Olympia Little Theatre’s 75th season lifts off with “Blithe Spirit,” a comedy with ghosts.
The Noël Coward play begins when skeptical novelist Charles Condomine holds a séance and finds himself haunted by the ghost of his late wife, with matters complicated by the fact that he’s remarried.
“The author basically has two wives and has to try to negotiate the relationship with both of them,” said director Kendra Malm.
The play is set in the 1940s, launching a season of chronologically ordered plays, one from each decade of the theater’s existence.
First produced in 1941, “Blithe Spirit” has plenty of appeal for modern audiences 73 years later.
“It’s one of those classic comedies,” Malm said. “It has that dry British humor that I’ve always enjoyed. It has a lot of wordplay and a lot of intellectual jousting.”
Indeed, the play was last on Broadway in 2009, and New York Times critic Ben Brantley wrote, “It can still keep an audience in a state of tickled contentment.”
And just this year, Angela Lansbury starred in a successful revival in London. “It's the sculpted dialogue that gives most pleasure,” Michael Billington wrote in a review for The Guardian.
It’s also easy to relate to the characters, Malm said. “It’s talking about more universal situations with the relationships between the people and the relationships between the sexes, rather than something that’s really of the period,” she said.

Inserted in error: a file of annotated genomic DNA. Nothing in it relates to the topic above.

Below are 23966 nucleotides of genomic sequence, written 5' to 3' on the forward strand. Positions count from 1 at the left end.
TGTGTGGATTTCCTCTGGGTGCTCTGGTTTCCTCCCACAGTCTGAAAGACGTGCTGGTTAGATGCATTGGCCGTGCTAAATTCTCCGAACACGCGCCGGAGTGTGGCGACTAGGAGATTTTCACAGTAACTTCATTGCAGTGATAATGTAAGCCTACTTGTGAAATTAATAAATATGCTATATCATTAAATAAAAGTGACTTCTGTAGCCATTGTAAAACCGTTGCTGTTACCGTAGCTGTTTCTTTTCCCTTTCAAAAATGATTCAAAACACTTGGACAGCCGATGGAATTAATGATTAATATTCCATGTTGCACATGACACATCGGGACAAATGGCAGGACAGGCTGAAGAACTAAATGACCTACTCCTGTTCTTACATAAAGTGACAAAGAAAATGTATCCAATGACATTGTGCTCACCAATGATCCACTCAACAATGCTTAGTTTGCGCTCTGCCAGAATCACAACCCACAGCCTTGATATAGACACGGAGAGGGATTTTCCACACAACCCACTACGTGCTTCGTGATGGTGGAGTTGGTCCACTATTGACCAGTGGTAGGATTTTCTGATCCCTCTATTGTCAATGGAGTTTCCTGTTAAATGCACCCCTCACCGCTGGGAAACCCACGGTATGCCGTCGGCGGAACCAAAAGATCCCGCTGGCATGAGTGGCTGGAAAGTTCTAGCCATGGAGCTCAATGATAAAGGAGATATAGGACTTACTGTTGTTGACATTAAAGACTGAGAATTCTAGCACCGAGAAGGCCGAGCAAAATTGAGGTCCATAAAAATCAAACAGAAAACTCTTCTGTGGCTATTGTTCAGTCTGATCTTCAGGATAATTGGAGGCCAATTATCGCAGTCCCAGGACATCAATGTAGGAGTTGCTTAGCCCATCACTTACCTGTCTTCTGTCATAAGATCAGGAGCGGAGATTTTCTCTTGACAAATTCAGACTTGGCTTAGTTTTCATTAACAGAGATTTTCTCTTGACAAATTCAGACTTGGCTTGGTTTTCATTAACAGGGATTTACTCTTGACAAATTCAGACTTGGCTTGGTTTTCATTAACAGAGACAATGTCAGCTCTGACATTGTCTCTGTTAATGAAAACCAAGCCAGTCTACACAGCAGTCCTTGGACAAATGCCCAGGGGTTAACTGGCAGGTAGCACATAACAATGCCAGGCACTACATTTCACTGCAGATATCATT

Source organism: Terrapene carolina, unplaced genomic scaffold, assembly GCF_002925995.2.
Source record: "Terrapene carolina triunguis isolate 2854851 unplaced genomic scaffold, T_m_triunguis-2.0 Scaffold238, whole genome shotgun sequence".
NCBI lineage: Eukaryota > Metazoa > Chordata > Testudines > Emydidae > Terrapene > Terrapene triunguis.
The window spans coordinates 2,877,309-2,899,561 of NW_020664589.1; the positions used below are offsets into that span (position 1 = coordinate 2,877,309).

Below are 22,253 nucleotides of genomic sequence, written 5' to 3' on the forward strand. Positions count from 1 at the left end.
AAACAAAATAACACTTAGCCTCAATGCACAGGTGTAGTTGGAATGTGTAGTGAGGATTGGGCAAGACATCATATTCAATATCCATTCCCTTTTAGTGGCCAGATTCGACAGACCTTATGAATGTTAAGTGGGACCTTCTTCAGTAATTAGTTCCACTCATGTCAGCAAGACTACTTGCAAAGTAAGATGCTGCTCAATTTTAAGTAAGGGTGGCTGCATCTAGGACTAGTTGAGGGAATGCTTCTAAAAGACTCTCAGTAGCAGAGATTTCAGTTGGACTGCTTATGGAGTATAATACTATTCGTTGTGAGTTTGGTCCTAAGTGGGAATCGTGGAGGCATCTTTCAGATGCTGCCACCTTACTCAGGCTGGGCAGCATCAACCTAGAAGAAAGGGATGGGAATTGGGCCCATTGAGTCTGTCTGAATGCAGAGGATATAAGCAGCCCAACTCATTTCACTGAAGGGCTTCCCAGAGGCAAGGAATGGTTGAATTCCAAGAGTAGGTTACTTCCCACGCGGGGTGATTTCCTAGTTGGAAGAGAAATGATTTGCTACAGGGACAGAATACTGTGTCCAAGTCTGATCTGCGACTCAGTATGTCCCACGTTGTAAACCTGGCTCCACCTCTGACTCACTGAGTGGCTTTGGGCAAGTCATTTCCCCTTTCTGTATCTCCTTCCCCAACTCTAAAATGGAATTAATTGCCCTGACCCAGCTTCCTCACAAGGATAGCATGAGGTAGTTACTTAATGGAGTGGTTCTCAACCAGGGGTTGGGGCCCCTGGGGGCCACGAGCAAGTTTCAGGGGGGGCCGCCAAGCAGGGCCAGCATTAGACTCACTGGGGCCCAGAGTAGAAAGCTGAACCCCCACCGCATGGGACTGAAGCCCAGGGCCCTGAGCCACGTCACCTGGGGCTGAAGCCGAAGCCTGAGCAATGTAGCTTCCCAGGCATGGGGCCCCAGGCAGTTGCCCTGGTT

There are some challenges to presenting a play set in the ’40s, though. A notable one is the costumes.
Any period show requires research, said costume designer Diana Purvine. And she loves doing research.
But this one is particularly complex, she said, because World War II rationing affected clothing styles in multiple ways: Women hung onto old clothing longer; many new styles used less fabric; there was even a limit on how many buttons a dress could have.
And men’s styles were changing, too. At that time it wasn’t unusual to see older men in tailcoats alongside younger ones in short tuxedo jackets.
And there isn’t a lot of clothing from the ’40s hanging around in thrift shops, either.
“I’m trying to be as true to the period as I can with the monetary constraints of doing a show with seven people in it with multiple costume changes,” said Purvine, who has designed costumes for Olympia Family Theater, River Ridge, Olympia high schools and the youth summer program Creative Theater Experience. “I’m trying to find things and construct things with today’s fabrics that are close to what we had in the ’40s.”
But the most unusual aspects of costuming the play was the need to make two identical costumes, one in color and one in shades of gray, for a character who starts the play living and returns as a ghost.
“The ghosts in this show wear gray,” she said. “That’s in the script.”
Although it includes a death, the show is neither frightening nor tragic.
“It’s a very frothy ’40s comedy,” said Toni Holm, the president of the theater’s board. “Noël Coward reportedly wrote it in 24 hours.”